machines as they break.Further,
there is little evidence that Windows7 will be a demand driver like Windows95
or WindowsNT was in the Glorious 1990s of tech.
Finally, a third
observation on INTC is what an exception Intel is.Few companies command the global market share that Intel
does. It’s no wonder some consider it to be a monopoly/oligopoly.This unique position gives Intel the
enviable ability to price aggressively and optimize margins across its product
portfolio – and puts more wind in Intel’s sails even with light demand.Intel also competes in a broad array of
market segments and in every geographic region of the world. This allows it to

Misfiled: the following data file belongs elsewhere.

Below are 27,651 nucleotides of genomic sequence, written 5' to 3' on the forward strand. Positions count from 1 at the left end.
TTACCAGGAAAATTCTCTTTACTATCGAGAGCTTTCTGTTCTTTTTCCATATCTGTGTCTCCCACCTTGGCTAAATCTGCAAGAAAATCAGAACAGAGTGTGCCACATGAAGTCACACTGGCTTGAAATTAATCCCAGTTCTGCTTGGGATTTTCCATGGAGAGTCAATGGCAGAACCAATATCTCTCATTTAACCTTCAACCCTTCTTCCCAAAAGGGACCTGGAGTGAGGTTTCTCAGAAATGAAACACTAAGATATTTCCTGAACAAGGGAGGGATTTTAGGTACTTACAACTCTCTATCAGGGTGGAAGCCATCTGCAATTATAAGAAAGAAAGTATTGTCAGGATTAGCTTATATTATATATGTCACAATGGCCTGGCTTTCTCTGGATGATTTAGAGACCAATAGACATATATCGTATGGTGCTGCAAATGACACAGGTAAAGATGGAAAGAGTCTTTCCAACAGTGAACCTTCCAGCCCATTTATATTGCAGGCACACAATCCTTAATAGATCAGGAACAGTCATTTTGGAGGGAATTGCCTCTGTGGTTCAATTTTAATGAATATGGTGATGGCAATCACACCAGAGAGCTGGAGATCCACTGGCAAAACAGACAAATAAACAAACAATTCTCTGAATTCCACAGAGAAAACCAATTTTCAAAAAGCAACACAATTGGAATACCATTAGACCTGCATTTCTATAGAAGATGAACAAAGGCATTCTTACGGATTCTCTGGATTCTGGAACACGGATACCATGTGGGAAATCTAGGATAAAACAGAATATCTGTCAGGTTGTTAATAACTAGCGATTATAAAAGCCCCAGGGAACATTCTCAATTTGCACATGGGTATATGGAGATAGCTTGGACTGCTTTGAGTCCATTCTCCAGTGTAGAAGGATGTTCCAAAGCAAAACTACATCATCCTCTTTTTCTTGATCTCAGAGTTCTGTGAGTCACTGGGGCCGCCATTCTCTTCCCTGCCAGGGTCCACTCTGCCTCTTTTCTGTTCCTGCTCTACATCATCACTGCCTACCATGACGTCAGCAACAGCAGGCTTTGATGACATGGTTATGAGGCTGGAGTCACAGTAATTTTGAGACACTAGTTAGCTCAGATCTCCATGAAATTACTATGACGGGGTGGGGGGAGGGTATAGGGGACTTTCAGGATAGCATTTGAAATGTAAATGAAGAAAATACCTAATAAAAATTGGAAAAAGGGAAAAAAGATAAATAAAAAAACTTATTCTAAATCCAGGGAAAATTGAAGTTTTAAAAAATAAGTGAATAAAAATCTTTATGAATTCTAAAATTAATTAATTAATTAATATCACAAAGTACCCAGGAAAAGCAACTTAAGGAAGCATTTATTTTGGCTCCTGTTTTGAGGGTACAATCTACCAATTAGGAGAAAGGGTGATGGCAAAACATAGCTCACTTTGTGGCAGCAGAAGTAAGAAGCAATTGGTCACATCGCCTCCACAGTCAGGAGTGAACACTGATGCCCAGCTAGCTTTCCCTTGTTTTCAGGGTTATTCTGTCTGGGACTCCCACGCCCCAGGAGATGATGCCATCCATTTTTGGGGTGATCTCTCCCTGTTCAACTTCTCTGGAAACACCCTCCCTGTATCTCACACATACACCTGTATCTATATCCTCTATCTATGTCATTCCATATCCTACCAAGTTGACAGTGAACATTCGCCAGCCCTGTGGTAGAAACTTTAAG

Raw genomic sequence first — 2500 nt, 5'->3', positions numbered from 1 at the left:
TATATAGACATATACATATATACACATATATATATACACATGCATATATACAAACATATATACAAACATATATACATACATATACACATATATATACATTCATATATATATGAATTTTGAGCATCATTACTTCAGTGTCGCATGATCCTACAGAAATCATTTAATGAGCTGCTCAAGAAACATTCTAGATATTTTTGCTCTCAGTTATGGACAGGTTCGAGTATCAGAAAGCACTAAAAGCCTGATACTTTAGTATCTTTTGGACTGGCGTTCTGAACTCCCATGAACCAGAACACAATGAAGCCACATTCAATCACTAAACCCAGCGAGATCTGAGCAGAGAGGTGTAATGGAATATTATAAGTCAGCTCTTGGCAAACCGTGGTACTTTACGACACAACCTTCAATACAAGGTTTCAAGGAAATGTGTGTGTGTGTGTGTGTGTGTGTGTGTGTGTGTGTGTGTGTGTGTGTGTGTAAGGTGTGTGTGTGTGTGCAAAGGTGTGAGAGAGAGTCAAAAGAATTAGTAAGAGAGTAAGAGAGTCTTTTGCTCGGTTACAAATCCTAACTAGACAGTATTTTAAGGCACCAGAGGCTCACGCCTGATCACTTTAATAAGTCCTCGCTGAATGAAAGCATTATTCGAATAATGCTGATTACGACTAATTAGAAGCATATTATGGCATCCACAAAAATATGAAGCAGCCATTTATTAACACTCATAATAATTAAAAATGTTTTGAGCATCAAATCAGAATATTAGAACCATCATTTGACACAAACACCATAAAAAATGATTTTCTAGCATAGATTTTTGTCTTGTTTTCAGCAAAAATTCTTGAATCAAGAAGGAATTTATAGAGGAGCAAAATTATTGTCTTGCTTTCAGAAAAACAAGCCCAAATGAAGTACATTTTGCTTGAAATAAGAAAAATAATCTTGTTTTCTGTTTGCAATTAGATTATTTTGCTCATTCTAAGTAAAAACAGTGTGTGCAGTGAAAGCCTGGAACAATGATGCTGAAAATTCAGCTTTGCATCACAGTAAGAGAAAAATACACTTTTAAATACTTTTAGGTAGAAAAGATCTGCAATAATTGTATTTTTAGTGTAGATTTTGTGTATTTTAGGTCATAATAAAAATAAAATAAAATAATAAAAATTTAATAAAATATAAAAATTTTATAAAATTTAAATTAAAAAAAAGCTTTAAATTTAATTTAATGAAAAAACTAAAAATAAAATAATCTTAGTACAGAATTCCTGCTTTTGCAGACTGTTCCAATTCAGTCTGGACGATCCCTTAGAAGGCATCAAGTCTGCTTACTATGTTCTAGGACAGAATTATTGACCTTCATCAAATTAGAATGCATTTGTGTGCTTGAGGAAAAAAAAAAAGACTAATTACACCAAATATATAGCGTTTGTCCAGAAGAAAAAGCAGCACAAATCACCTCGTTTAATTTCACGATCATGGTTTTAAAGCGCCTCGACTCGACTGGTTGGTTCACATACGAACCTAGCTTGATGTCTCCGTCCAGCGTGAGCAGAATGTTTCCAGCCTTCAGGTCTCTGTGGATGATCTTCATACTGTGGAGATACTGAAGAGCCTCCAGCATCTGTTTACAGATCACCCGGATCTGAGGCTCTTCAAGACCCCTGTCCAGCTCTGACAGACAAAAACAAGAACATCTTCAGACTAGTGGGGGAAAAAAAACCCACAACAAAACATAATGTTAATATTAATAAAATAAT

benefit from things like the stimulus spending in China – something management
referred to in the call. Not many companies have the product breadth and geographic
reach of Intel.HPQ, IBM, and
Oracle come to mind, but none of them has the market dominance of Intel.
The bottom line is that
INTC delivered a solid Q2 – as befitting a high MGI scoring company.Companies with MGI scores above 2,000
are more likely to perform well against their lower MGI-rated competitors.One should use caution in reading too
much into the Intel results. As exceptional as Intel is, management’s muted
comments on tech recovery is telling – strong signs of IT demand drivers for the
rest of 2009 have yet to emerge.As a final point, our updated MGI scores for the June quarter will be
available once the company files its quarterly 10Q with the SEC.Given our initial review of the results
we hope to see some improvement in the MGI scores, however, one of the
advantages of MGI’s quantitative model is that it helps identify and isolate
specific strengths and weaknesses of the results that are not necessarily
visible at first glance – so we will withhold our final view until we see the